The winter has been relatively warm and dry, which aided commercial construction firms that were able to build more and required less heating. Ranchers benefited from less winter stress on their animals. However, not all benefited from mild weather. Several auto body shops complained they had less demand due to better driving conditions that reduced accidents. Some apparel stores had difficulty selling winter clothing due to relatively mild weather conditions during December and January. In addition, a lack of snow slowed winter tourism activity in several areas.

Ninth District foreclosures declining, staying ahead of nation

While home sales in 2014 were not particularly strong, the housing market is showing continued strength in terms of foreclosures, which have ratcheted down from very high rates as recently as 2012, according to data from CoreLogic, a real estate and financial services analytics firm.

Over the 24-month period ending this past January, district states saw the number of completed foreclosures drop by between 34 percent (North Dakota) and 57 percent (Minnesota). This comes on top of the fact that the proportion of troubled mortgages in district states is lower than the national average.

The national rate of seriously delinquent loans currently stands at 4 percent—its lowest level since 2008, according to CoreLogic. But delinquency rates have also been falling in district states and are a fraction of the national rate, with North Dakota’s rate at just 1 percent.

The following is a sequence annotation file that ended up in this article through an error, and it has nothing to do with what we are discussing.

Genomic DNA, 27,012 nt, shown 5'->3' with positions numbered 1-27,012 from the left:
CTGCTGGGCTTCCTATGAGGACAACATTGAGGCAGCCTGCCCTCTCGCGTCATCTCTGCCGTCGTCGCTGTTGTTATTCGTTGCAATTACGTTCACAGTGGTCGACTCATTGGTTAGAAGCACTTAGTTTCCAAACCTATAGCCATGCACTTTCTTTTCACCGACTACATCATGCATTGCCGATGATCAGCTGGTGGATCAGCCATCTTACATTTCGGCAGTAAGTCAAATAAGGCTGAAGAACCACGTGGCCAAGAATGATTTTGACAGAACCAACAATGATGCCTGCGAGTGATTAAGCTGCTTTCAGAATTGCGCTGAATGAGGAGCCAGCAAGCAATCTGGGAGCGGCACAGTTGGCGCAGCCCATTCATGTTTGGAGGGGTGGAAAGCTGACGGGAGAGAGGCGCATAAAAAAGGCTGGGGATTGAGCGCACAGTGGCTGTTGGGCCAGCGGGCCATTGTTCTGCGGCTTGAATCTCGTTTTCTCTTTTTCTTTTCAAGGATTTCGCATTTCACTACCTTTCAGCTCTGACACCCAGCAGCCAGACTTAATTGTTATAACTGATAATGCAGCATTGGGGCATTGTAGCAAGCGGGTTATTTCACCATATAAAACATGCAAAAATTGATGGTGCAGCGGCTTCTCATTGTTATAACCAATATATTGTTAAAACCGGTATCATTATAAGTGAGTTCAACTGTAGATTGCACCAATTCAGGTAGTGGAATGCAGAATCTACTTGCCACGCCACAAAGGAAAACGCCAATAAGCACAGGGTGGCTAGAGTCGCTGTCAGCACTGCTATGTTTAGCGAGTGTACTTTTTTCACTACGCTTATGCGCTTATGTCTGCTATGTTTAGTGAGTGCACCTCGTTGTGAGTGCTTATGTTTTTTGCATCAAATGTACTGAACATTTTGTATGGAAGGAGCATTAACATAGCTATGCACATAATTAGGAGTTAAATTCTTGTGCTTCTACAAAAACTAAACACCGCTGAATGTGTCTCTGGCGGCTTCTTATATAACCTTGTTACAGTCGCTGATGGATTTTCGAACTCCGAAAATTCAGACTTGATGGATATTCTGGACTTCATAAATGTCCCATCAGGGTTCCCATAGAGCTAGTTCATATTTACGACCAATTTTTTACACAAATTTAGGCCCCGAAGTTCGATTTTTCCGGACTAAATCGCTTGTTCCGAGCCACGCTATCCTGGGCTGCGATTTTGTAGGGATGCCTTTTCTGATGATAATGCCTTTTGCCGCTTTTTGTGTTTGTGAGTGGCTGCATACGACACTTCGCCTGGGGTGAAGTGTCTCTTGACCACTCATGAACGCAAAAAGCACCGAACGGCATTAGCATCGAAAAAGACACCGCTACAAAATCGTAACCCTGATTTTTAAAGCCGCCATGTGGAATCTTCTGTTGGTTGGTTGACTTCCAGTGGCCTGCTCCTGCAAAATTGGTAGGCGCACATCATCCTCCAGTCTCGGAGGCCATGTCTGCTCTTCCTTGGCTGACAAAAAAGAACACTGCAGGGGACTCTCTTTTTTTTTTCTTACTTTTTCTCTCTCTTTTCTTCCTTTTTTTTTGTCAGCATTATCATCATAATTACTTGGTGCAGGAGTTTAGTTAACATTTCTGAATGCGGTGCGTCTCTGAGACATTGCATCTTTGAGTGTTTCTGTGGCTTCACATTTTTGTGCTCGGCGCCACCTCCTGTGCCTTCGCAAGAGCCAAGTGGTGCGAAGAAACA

Foreclosures -- 3-10-15



 

College enrollments falling in Ninth District, nationwide

Something is happening on college campuses across the country—or rather, not happening.

Despite all the messages encouraging college attendance—not to mention job and other data that demonstrate its utility—higher education enrollments have been dropping steadily in recent years, according to data from the National Student Clearinghouse Research Center.

Every state in the Ninth District has witnessed an enrollment drop at degree-granting higher education institutions for at least two consecutive years. The drop from fall 2012 to fall 2014 was highest in Montana, at almost 6 percent, while North Dakota and Minnesota were also above the national average (see chart). In fact, save for South Dakota, enrollments have declined in every other district state for at least three years running.

Some of the reason behind the drop is a cyclical economy. Joblessness, for example, tends to push people into school to obtain better skills for the job market, and enrollments swelled during the Great Recession. A stronger job market is likely pulling many students away from their books.

Demographics are also playing a key role. When national higher education enrollment peaked in 2011, people in their so-called prime college years (18 to 21 years old) were also at their peak and have since declined, leading to lower enrollments.

College enrollments -- 2-26-15

Minnesota consumers benefiting from a drop in gasoline prices

 As oil prices have plummeted, so have gasoline prices, since the price of crude oil represents more than half the cost of a gallon of gasoline (see Chart 1).